Meet Jim Buttar, the man who’s in charge of the holy ground of Twickenham Stadium.
The holy ground of Twickenham needs to be in outstanding condition the entire year. Jim Buttar, head groundsman, and his team are the ones responsible for setting the stage for some of the biggest rugby events of the year at one of the most iconic stadiums in the UK. The goal is simple: create a high quality pitch. The task, however, is a challenge of great magnitude.
Where most people walk into an office every morning, Jim enters the historic Twickenham pitch. Checking the quality with his own critical eyes, just to be absolutely sure everything is in place to facilitate world class rugby from the first to the very last game. It’s a tasks that comes with a lot of pressure. At such times it is all about details, something that Jim Buttar knows better than anyone. Dealing with low temperatures, a lack of sunlight, a tight playing schedule and a high intensity sport: all in all, not an ideal situation for growing grass.
For over 24 years, Jim Buttar has been working in the sports turf industry and since September 2019, he has become head groundsman at the Home of England Rugby. After working his way up at Rushden and Diamonds Football Club as Assistant-Groundsman, he soon made the step to the Premier League to work at Tottenham Hotspur. He would eventually work for over 14 years at White Hart Lane until the club moved to their new stadium. “After I left Tottenham, I went to work as a grounds consultant, for which I flew to all sorts of stadiums around the world. I really enjoyed the work, but when the opportunity came along to apply to Twickenham I knew this would be a once-in-a-lifetime chance.”
With the Autumn Internationals as the first major event of the season and winter on the horizon, the busy period has started again, along with its challenges. Therefore the Twickenham team have already pulled out the first grow lights a while ago. “The light rigs are indispensable to us, without them it would be nearly impossible to achieve the desired quality that meets out standards. Thinking back to the days when there were no grow lights, it was tough job to keep the pitch playable in winter. Fortunately, that is now a thing of the past.” Right now the full arsenal is in place, to give the grass the grass the amount light and heat it needs to grow properly and go into winter strong.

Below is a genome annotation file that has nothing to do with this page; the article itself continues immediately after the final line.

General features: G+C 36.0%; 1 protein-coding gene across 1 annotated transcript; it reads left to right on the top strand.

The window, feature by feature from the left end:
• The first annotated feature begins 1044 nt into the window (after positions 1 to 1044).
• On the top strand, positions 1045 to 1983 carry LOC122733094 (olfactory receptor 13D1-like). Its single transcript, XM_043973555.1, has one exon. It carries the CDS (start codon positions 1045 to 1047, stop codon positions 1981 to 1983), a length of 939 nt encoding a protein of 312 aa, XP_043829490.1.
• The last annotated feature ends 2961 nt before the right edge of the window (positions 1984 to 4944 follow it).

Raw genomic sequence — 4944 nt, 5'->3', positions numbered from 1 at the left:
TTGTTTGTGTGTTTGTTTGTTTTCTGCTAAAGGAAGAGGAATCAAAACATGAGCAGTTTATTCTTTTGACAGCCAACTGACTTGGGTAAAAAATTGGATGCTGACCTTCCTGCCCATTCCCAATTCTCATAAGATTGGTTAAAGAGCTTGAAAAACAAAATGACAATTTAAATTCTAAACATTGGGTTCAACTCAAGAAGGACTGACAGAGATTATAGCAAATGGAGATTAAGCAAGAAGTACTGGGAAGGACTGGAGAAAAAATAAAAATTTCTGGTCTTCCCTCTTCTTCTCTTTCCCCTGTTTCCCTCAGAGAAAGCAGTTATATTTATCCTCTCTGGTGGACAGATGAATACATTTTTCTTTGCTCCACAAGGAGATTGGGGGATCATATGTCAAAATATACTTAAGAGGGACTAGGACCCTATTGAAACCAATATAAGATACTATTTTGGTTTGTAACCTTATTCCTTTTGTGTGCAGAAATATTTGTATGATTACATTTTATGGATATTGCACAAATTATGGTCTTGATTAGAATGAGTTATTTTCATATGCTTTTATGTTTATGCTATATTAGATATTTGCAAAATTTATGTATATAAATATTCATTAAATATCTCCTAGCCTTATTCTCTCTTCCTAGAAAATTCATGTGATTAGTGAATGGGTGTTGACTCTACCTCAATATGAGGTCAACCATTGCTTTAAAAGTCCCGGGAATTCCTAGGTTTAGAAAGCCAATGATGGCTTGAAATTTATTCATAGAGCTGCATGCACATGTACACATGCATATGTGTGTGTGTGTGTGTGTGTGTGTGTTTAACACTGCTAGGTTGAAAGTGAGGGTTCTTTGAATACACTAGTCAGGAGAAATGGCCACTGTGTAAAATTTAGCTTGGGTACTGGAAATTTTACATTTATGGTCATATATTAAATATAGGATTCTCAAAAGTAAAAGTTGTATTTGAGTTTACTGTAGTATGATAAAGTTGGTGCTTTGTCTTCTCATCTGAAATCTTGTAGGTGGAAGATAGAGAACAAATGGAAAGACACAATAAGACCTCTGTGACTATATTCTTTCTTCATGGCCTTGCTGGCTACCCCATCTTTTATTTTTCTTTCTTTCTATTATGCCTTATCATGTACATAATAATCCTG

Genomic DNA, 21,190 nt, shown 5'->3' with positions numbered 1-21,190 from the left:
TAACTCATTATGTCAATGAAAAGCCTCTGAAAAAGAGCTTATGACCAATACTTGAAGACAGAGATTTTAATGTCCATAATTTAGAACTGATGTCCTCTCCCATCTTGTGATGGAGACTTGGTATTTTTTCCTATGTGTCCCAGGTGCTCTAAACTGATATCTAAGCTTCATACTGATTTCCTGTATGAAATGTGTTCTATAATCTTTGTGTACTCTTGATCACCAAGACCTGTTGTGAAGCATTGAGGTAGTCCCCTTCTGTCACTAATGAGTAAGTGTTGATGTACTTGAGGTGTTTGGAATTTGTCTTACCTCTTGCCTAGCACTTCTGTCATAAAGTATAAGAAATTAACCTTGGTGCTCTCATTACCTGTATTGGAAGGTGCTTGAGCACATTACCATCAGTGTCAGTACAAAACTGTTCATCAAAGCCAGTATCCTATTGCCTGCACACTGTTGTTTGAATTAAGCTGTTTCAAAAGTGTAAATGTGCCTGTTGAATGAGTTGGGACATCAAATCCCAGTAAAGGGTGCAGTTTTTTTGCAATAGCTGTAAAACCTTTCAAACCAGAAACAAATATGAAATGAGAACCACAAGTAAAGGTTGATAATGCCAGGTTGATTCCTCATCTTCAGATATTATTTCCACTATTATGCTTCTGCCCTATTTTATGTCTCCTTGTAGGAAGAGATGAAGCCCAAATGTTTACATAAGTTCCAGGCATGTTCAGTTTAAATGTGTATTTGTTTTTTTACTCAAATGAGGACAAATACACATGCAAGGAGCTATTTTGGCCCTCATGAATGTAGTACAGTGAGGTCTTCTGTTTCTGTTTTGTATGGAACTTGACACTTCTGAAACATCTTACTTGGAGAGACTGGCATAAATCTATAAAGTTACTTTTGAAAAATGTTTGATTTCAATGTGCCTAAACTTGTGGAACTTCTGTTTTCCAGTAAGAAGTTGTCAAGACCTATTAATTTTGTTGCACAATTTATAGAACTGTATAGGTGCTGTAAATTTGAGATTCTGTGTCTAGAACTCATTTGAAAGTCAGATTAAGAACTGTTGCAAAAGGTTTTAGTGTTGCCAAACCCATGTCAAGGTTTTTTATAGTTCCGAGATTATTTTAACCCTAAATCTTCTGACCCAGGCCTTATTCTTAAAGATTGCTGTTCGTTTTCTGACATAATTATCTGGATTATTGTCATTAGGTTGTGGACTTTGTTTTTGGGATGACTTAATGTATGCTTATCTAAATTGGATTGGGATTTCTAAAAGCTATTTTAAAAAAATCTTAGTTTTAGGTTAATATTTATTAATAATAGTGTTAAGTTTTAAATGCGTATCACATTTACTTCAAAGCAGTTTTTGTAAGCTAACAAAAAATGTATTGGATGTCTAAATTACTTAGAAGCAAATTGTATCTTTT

Even though Jim knows the pitch like the back of his hand, he still looks for and discovers new things to improve their pitch maintenance. Every little thing must be considered in order to create perfection. Therefore Jim and the team invested in four TurfPods. “We needed a monitoring tool to help us get a better understanding of the microclimate. Using the TurfPod recently resulted in a change in our irrigation plan for some parts of the pitch, after we discovered a difference in soil moisture. The data we receive is very valuable to see even the smallest change in growth factors, which can have a big impact on the pitch at the end.”
During those massive sport events, such as the Six Nations and Autumn Internationals, the pitch suffers a lot from the intensity of play in a short amount of time: “The way a rugby pitch is used is in many respects different from a football pitch. During football matches, it’s often obvious where the game will mainly take place, while in rugby it is impossible to predict.” Therefore, Jim and his team cannot sit back during the matches. “We have to mark the spots where a lot of activity has taken place. After the match, we immediately use the grow lights on those areas to speed up the recovery. For the heavily damaged areas we use the LU120’s, but we use them also in the south end of the stadium, where we have to deal with the most shade throughout the year.”
The responsibility to deliver the maximum every day and the fact that your work is always looked at critically, calls for nerves of steel. Twickenham gave Jim that extra fire he was looking for at a certain moment in his career. From the moment he applied for the job at midnight in a hotel in Budapest, he never regretted his decision. “It has always been and still is my dream to work at a venue like this. Every morning when I walk down the pitch, I get a special feeling that won’t change very soon. And the buzz of more than 80.000 fans is something that will never get old.”
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